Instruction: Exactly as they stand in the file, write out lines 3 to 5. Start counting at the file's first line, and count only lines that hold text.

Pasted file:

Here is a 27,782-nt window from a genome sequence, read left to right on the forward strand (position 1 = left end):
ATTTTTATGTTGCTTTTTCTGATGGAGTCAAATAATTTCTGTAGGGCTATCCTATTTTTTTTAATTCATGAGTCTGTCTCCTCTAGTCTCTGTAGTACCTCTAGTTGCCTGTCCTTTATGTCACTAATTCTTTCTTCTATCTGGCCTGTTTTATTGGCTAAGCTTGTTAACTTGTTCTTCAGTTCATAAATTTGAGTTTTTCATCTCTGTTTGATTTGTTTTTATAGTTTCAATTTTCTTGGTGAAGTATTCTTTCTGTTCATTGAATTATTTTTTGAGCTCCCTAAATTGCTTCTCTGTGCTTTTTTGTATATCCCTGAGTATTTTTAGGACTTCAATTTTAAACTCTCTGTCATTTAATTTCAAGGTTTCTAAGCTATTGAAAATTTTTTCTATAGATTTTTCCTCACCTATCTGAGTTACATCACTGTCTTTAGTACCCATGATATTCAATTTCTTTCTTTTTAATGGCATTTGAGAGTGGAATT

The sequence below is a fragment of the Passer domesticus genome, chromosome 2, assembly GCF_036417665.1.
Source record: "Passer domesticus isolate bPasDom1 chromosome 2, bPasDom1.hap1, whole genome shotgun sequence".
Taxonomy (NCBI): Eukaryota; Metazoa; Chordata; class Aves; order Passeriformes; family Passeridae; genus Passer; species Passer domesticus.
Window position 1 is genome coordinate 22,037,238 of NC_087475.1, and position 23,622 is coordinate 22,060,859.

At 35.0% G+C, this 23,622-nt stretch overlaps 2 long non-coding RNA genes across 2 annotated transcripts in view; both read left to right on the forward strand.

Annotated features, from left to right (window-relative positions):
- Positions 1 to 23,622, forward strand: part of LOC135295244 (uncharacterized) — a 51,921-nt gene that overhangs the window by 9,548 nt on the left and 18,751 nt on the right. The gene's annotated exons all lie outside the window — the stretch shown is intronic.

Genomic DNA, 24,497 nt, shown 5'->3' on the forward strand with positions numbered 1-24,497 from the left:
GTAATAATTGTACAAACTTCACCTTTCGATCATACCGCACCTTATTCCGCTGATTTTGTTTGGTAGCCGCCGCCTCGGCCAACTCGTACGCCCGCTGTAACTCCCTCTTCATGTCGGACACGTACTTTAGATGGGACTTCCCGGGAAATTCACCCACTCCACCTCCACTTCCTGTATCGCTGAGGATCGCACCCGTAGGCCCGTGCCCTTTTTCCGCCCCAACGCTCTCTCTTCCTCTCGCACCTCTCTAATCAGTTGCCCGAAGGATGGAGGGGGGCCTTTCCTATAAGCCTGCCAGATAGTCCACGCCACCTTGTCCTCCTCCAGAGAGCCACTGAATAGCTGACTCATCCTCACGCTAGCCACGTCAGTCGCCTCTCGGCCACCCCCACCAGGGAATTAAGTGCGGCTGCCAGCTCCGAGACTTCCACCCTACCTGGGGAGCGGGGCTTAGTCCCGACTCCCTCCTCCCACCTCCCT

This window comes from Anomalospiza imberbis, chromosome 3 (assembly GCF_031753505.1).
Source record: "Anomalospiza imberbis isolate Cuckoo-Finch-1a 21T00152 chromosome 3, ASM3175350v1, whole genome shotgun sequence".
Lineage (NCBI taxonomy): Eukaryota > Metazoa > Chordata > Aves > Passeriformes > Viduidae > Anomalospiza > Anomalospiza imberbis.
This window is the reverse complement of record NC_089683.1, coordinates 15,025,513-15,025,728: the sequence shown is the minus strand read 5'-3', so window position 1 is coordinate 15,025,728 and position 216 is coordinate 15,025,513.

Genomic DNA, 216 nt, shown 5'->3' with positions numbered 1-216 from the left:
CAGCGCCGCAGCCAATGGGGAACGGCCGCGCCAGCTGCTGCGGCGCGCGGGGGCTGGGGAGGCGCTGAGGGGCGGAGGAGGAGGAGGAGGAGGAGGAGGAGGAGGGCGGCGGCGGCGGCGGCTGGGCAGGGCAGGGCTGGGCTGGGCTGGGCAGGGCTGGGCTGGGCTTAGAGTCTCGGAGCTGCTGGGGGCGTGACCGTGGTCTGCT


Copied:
The sequence below is a fragment of the Passer domesticus genome, chromosome 2, assembly GCF_036417665.1.
Source record: "Passer domesticus isolate bPasDom1 chromosome 2, bPasDom1.hap1, whole genome shotgun sequence".
Taxonomy (NCBI): Eukaryota; Metazoa; Chordata; class Aves; order Passeriformes; family Passeridae; genus Passer; species Passer domesticus.